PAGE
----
Ohio Governor: Grand Jury Decision ‘Controversial’ in Tamir Rice Case
Jan 04, 2016 07:39 PM EST
The Republican presidential candidate and Ohio Governor, John Kasich, expressed his opinion regarding a 12-year old boy, Tamir Rice, death. Governor John Kasich said that the Ohio grand jury's decision about the said case was controversial.
Tamir Rice was shot and died on November 22, 2014. The said incident was captured by a nearby surveillance camera heading to leads and other evidences regarding the case. The 12-year old boy was seen carrying an airsoft pellet gun - and by then, very obvious that it was not real.
County prosecutor Timothy McGinty claimed Officer Loehmann "had a reason to fear for his life" with the pellet gun brought along by the boy and called the shooting a "perfect storm of human events."
Governor John Kasich appeared in front of everyone through NBC's show 'Meet The Press.' During the show, the Ohio governor pointed out that the case and the decision were 'controversial.' He also expressed in behalf of the protesters in Cleveland, the frustration regarding the jury's decision, NBC News shared. Moreover, Governor John Kasich is hoping that the protest should go on peacefully.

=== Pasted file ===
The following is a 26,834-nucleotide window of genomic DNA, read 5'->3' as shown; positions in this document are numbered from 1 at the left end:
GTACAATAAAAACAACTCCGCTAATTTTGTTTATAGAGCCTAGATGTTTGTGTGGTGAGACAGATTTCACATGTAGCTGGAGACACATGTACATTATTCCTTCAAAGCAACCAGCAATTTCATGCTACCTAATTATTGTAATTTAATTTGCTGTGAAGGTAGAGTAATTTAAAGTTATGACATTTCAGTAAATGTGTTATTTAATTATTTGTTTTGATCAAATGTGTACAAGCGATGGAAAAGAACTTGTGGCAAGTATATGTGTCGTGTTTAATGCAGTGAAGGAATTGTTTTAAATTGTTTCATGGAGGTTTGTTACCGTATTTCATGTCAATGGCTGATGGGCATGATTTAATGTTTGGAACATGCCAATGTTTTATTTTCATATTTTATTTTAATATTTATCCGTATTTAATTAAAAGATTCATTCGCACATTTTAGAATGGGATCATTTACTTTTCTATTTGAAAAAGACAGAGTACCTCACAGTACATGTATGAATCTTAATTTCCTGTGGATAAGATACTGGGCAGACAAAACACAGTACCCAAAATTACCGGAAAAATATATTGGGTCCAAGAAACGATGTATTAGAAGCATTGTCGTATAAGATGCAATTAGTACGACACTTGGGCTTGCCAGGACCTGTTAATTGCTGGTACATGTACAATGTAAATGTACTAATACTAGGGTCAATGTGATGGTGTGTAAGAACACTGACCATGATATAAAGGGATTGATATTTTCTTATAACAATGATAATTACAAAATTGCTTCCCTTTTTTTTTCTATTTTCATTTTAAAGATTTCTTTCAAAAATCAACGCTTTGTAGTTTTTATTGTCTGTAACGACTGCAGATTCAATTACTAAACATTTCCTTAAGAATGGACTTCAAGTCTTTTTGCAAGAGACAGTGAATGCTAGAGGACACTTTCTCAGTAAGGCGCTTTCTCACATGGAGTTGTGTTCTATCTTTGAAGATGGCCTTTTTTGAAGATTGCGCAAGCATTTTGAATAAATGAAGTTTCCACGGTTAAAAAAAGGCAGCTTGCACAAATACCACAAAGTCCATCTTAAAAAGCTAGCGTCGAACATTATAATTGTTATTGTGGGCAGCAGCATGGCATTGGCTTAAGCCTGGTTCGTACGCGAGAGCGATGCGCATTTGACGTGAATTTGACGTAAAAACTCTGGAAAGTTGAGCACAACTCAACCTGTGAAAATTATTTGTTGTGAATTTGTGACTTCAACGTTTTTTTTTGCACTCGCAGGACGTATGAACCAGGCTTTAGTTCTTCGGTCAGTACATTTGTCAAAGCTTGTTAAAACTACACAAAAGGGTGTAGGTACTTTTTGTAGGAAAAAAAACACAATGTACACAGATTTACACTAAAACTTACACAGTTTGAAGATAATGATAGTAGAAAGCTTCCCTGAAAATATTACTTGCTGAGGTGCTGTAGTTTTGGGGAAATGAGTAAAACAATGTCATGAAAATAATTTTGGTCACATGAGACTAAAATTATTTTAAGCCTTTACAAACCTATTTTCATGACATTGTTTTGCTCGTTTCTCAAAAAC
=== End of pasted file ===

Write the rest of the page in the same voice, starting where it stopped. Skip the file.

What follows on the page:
According to Cleaveland Sun Times, though there has been some expression and opinion from the Ohio governor regarding Tamir Rice's case, he did not confirm and further say if he was opposing or supporting the jury's decision. The Republican presidential candidate is seeking more understanding from people regarding the police and community.
It was noted that about 30 people marched during a rainy day in the first district of Cleveland police headquarters in lieu with the case. People have blocked the traffic to allow the said march in process. This is in support of Tamir Rice case. And in New York, about 100 protesters proceed to lower Manhattan and across Brooklyn Bridge to make the protest successful in a very peaceful form, Voice of America New reported.
The US Justice Department has announced the Civil Rights Division, the U.S. Attorney's Office, and the FBI will continue a deeper investigation of the case.